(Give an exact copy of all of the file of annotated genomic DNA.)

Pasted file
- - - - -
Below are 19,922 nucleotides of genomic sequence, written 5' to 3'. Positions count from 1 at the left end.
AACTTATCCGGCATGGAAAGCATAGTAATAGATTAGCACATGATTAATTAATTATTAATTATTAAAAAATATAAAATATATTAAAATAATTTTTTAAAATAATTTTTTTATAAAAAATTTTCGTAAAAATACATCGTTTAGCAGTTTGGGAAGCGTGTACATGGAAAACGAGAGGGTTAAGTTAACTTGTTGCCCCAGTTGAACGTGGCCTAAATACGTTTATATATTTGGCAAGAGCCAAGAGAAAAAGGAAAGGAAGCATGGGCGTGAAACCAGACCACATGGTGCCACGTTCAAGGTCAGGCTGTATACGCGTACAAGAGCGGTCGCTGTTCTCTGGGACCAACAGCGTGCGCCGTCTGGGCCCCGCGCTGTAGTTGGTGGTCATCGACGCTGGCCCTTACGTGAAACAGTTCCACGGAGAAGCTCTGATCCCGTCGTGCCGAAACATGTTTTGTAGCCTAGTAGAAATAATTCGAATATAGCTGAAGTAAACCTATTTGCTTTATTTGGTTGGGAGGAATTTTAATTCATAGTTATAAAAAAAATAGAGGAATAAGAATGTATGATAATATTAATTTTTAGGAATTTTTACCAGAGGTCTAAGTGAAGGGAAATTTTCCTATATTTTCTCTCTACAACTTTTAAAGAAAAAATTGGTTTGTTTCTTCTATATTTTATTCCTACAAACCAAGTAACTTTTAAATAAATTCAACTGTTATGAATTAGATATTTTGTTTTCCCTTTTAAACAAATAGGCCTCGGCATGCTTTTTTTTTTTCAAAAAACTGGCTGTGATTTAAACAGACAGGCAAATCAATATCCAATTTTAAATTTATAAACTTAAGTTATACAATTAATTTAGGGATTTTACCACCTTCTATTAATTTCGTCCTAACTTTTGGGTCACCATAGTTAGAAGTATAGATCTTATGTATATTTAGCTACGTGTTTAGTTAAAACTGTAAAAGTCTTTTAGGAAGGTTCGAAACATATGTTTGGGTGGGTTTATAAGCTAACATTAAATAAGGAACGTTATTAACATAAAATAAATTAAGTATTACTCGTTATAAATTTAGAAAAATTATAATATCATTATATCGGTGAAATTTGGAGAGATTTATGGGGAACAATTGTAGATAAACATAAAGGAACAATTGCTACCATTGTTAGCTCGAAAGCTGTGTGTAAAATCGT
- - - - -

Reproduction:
Below are 19,922 nucleotides of genomic sequence, written 5' to 3'. Positions count from 1 at the left end.
AACTTATCCGGCATGGAAAGCATAGTAATAGATTAGCACATGATTAATTAATTATTAATTATTAAAAAATATAAAATATATTAAAATAATTTTTTAAAATAATTTTTTTATAAAAAATTTTCGTAAAAATACATCGTTTAGCAGTTTGGGAAGCGTGTACATGGAAAACGAGAGGGTTAAGTTAACTTGTTGCCCCAGTTGAACGTGGCCTAAATACGTTTATATATTTGGCAAGAGCCAAGAGAAAAAGGAAAGGAAGCATGGGCGTGAAACCAGACCACATGGTGCCACGTTCAAGGTCAGGCTGTATACGCGTACAAGAGCGGTCGCTGTTCTCTGGGACCAACAGCGTGCGCCGTCTGGGCCCCGCGCTGTAGTTGGTGGTCATCGACGCTGGCCCTTACGTGAAACAGTTCCACGGAGAAGCTCTGATCCCGTCGTGCCGAAACATGTTTTGTAGCCTAGTAGAAATAATTCGAATATAGCTGAAGTAAACCTATTTGCTTTATTTGGTTGGGAGGAATTTTAATTCATAGTTATAAAAAAAATAGAGGAATAAGAATGTATGATAATATTAATTTTTAGGAATTTTTACCAGAGGTCTAAGTGAAGGGAAATTTTCCTATATTTTCTCTCTACAACTTTTAAAGAAAAAATTGGTTTGTTTCTTCTATATTTTATTCCTACAAACCAAGTAACTTTTAAATAAATTCAACTGTTATGAATTAGATATTTTGTTTTCCCTTTTAAACAAATAGGCCTCGGCATGCTTTTTTTTTTTCAAAAAACTGGCTGTGATTTAAACAGACAGGCAAATCAATATCCAATTTTAAATTTATAAACTTAAGTTATACAATTAATTTAGGGATTTTACCACCTTCTATTAATTTCGTCCTAACTTTTGGGTCACCATAGTTAGAAGTATAGATCTTATGTATATTTAGCTACGTGTTTAGTTAAAACTGTAAAAGTCTTTTAGGAAGGTTCGAAACATATGTTTGGGTGGGTTTATAAGCTAACATTAAATAAGGAACGTTATTAACATAAAATAAATTAAGTATTACTCGTTATAAATTTAGAAAAATTATAATATCATTATATCGGTGAAATTTGGAGAGATTTATGGGGAACAATTGTAGATAAACATAAAGGAACAATTGCTACCATTGTTAGCTCGAAAGCTGTGTGTAAAATCGT